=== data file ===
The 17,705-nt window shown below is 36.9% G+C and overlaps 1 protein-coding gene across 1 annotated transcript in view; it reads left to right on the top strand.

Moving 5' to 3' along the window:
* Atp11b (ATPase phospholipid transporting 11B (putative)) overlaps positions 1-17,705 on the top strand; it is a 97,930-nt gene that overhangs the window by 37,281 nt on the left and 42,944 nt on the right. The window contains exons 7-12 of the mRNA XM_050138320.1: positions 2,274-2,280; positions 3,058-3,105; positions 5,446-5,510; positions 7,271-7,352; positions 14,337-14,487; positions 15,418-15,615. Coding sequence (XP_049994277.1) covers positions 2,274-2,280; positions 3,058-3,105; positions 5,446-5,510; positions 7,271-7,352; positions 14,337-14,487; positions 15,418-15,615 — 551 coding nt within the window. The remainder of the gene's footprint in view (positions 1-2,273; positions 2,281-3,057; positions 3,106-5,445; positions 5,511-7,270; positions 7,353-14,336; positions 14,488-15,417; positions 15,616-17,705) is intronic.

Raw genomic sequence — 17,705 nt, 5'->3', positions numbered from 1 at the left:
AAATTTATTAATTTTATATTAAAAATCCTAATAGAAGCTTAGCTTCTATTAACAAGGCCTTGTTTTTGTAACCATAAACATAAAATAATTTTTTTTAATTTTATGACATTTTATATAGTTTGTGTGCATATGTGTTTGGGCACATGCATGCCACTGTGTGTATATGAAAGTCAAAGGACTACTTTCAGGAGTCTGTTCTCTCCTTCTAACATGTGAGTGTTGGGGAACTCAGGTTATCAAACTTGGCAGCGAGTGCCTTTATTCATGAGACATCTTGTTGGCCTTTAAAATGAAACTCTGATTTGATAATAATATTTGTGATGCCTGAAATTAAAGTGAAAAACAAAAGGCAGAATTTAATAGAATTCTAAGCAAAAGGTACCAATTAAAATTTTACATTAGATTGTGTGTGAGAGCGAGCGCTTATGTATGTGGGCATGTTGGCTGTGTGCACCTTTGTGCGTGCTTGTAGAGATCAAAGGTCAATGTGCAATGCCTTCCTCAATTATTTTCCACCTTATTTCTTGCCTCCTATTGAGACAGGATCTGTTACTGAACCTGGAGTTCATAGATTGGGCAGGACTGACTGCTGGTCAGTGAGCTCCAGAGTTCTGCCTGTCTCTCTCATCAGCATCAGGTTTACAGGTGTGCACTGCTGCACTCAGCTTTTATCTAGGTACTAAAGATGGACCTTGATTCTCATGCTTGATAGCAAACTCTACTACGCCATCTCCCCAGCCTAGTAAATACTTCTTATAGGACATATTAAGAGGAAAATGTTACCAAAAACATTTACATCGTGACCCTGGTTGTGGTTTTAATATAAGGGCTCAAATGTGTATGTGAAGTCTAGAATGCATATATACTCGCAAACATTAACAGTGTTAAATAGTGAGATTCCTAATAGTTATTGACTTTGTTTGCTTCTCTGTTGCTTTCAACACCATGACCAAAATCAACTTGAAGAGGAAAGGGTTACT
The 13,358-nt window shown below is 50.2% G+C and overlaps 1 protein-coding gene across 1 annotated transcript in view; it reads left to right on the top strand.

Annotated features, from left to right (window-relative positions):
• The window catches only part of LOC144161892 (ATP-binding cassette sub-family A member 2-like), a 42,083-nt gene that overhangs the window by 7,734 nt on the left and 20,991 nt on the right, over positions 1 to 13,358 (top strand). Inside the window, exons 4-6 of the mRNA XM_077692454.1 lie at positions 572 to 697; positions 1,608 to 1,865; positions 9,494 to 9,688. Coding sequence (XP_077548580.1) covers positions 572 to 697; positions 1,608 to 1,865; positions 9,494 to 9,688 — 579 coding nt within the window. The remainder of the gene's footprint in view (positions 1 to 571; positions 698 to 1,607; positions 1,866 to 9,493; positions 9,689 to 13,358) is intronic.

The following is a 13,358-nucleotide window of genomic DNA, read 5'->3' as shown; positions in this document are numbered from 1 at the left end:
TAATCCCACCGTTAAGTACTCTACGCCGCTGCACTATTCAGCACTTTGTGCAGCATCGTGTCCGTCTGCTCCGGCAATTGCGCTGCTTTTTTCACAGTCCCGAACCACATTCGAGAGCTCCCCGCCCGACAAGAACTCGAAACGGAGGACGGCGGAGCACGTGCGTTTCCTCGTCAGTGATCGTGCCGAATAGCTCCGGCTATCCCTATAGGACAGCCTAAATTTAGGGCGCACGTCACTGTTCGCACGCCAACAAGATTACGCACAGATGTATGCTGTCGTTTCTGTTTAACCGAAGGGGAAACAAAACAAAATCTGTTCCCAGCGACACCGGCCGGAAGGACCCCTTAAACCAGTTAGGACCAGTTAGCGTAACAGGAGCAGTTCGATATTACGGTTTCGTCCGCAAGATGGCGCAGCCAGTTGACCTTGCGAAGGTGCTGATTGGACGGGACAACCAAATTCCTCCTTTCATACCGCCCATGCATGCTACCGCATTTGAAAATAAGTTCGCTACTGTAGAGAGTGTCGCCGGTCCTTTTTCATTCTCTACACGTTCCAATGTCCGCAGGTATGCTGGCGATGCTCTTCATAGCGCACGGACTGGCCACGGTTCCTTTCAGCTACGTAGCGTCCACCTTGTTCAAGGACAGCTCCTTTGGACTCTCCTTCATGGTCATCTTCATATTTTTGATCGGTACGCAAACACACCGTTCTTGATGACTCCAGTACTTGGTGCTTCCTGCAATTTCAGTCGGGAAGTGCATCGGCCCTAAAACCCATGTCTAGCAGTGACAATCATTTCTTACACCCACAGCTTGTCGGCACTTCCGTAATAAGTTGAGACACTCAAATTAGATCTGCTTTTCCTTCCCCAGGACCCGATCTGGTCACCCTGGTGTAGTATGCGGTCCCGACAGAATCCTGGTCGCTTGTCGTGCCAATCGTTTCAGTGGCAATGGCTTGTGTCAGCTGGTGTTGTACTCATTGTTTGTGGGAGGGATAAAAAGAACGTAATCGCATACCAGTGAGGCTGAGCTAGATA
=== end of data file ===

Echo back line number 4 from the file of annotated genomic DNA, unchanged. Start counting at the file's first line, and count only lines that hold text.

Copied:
Raw genomic sequence — 17,705 nt, 5'->3', positions numbered from 1 at the left: